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Give me steam

Several days before I arrived in Vancouver, I noticed that it was tough to get accommodation, and when I arrived and the receptionist said “Oh good, you'll be here for Canada Day”, all was explained. A friend from postgraduate days, Kristian, is working for TRIUMF, the main Canadian physics laboratory, and so we went down and watched the fireworks and generally had a yarn. They also had the Olympic flame lit up; for those of you who missed it (such as, um, me), the Winter Olympics were on this year and were in Vancouver. It was a big deal, apparently.

The next day, I took a pleasant trip on a paddle wheel around the bay, went down town to see a steam powered clock (and sadly, reminiscent of steam punk it was not), and then headed over to check out the Ming Dynasty scholar's garden in Chinatown. This was built in the mid-1980s by both Vancouver and the PRC (probably as a way for both to indulge in annoying the US of A) using all the techniques and traditions of the 1300s, with all materials except plants being shipped from China. There were many interesting details - relayed expertly by the passionate volunteer guide who has made Ming China her adoptive culture - too many details to tell here.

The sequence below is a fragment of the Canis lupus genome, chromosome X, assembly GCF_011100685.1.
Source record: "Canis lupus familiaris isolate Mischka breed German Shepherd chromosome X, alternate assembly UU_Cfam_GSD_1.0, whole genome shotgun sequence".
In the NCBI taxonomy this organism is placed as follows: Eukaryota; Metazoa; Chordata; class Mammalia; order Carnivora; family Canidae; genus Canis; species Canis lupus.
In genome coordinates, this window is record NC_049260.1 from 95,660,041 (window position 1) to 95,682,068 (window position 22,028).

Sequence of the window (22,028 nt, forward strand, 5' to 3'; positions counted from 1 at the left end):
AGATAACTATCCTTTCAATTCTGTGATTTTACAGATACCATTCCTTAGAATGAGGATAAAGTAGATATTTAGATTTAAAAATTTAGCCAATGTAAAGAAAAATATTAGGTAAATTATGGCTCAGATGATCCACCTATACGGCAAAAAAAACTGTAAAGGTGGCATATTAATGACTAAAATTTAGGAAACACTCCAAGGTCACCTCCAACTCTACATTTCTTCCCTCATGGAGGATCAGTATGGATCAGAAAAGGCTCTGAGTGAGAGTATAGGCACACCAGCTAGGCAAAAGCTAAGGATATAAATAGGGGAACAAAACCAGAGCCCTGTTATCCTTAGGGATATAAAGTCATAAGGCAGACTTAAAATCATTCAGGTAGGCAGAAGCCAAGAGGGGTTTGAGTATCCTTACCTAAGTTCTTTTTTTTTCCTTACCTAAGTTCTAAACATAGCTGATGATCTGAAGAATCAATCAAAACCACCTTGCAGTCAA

One that stood out to me was that the concept of a Man Cave is universal: the scholars of 14th century China had a study and courtyard only for dudes. These gardens had 4 elements: water, stone, plants and buildings, and the Man Cave had none of the female element of water. Note to ladies: the garden shed is universal and essential. Give your dude his own retreat and your relationship will be better.

Another nice part was the 'Ting' pavilion, built on top of faux mountain, and with sweeping roofs (like the other buildings) so evil spirits could not land. Under the faux mountain was a faux cave, where the scholar would wait for hours for a dragon to visit him, or for an Immortal to come by. For you see, at this time in China it was believed that there were immortals who moved through society, people who had been born normally but learnt the secrets of eternal life. The scholar hoped a visiting Immortal would tell him how to cheat death.

Something else fun was the usual enmity between China and Japan leaking out all over the place. The guide had been well taught in how the later stole from the former the art-of-wasting-time-making-little-trees and changed its name from Penjing to Bonsai.

Comments

( 2 comments — Leave a comment )
(Anonymous)
Jul. 19th, 2010 05:24 pm (UTC)
Monsieur Robert
Tres bon, tres bon.

Je ne comprend pas l'Francais.
paulfraser
Jul. 21st, 2010 05:18 am (UTC)
Re: Monsieur Robert
Well, you can fix that by reading this endearing comic:
http://www.menagea3.net/d/20090321.html
Ah, my mum's going to love me posting that.

Considering French is like badly-spelt Spanish meshed with English, it's my day-to-day life with some weird accents added.
( 2 comments — Leave a comment )

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